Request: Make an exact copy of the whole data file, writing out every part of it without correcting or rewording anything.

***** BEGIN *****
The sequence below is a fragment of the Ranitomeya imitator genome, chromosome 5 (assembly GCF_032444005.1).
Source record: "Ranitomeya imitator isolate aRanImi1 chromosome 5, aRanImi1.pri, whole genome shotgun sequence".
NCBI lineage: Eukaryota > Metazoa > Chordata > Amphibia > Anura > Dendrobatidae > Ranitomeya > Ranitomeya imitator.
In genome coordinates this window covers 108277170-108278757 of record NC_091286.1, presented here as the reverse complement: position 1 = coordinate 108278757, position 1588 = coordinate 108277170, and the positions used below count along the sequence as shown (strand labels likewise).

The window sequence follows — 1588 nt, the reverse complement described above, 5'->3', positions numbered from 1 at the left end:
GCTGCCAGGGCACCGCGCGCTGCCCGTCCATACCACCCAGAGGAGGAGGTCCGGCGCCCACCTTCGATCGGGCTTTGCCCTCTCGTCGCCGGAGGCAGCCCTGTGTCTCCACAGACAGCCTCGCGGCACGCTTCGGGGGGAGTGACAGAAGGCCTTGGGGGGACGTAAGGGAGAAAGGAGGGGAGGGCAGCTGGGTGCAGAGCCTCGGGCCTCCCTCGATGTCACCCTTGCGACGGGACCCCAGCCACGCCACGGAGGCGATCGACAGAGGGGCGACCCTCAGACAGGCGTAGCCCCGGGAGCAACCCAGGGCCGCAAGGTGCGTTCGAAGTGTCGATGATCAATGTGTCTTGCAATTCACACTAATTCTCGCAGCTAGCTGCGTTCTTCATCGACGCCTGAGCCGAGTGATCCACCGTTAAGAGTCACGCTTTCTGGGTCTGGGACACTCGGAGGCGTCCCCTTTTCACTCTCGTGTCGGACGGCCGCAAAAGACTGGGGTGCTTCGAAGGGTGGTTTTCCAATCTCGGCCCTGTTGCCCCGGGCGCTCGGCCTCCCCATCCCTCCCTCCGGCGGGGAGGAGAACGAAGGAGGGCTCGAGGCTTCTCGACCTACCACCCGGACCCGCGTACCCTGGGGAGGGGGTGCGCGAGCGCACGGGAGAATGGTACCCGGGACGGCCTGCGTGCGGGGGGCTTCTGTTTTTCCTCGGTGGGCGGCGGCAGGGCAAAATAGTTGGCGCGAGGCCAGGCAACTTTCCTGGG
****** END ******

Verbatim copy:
The sequence below is a fragment of the Ranitomeya imitator genome, chromosome 5 (assembly GCF_032444005.1).
Source record: "Ranitomeya imitator isolate aRanImi1 chromosome 5, aRanImi1.pri, whole genome shotgun sequence".
NCBI lineage: Eukaryota > Metazoa > Chordata > Amphibia > Anura > Dendrobatidae > Ranitomeya > Ranitomeya imitator.
In genome coordinates this window covers 108277170-108278757 of record NC_091286.1, presented here as the reverse complement: position 1 = coordinate 108278757, position 1588 = coordinate 108277170, and the positions used below count along the sequence as shown (strand labels likewise).

The window sequence follows — 1588 nt, the reverse complement described above, 5'->3', positions numbered from 1 at the left end:
GCTGCCAGGGCACCGCGCGCTGCCCGTCCATACCACCCAGAGGAGGAGGTCCGGCGCCCACCTTCGATCGGGCTTTGCCCTCTCGTCGCCGGAGGCAGCCCTGTGTCTCCACAGACAGCCTCGCGGCACGCTTCGGGGGGAGTGACAGAAGGCCTTGGGGGGACGTAAGGGAGAAAGGAGGGGAGGGCAGCTGGGTGCAGAGCCTCGGGCCTCCCTCGATGTCACCCTTGCGACGGGACCCCAGCCACGCCACGGAGGCGATCGACAGAGGGGCGACCCTCAGACAGGCGTAGCCCCGGGAGCAACCCAGGGCCGCAAGGTGCGTTCGAAGTGTCGATGATCAATGTGTCTTGCAATTCACACTAATTCTCGCAGCTAGCTGCGTTCTTCATCGACGCCTGAGCCGAGTGATCCACCGTTAAGAGTCACGCTTTCTGGGTCTGGGACACTCGGAGGCGTCCCCTTTTCACTCTCGTGTCGGACGGCCGCAAAAGACTGGGGTGCTTCGAAGGGTGGTTTTCCAATCTCGGCCCTGTTGCCCCGGGCGCTCGGCCTCCCCATCCCTCCCTCCGGCGGGGAGGAGAACGAAGGAGGGCTCGAGGCTTCTCGACCTACCACCCGGACCCGCGTACCCTGGGGAGGGGGTGCGCGAGCGCACGGGAGAATGGTACCCGGGACGGCCTGCGTGCGGGGGGCTTCTGTTTTTCCTCGGTGGGCGGCGGCAGGGCAAAATAGTTGGCGCGAGGCCAGGCAACTTTCCTGGG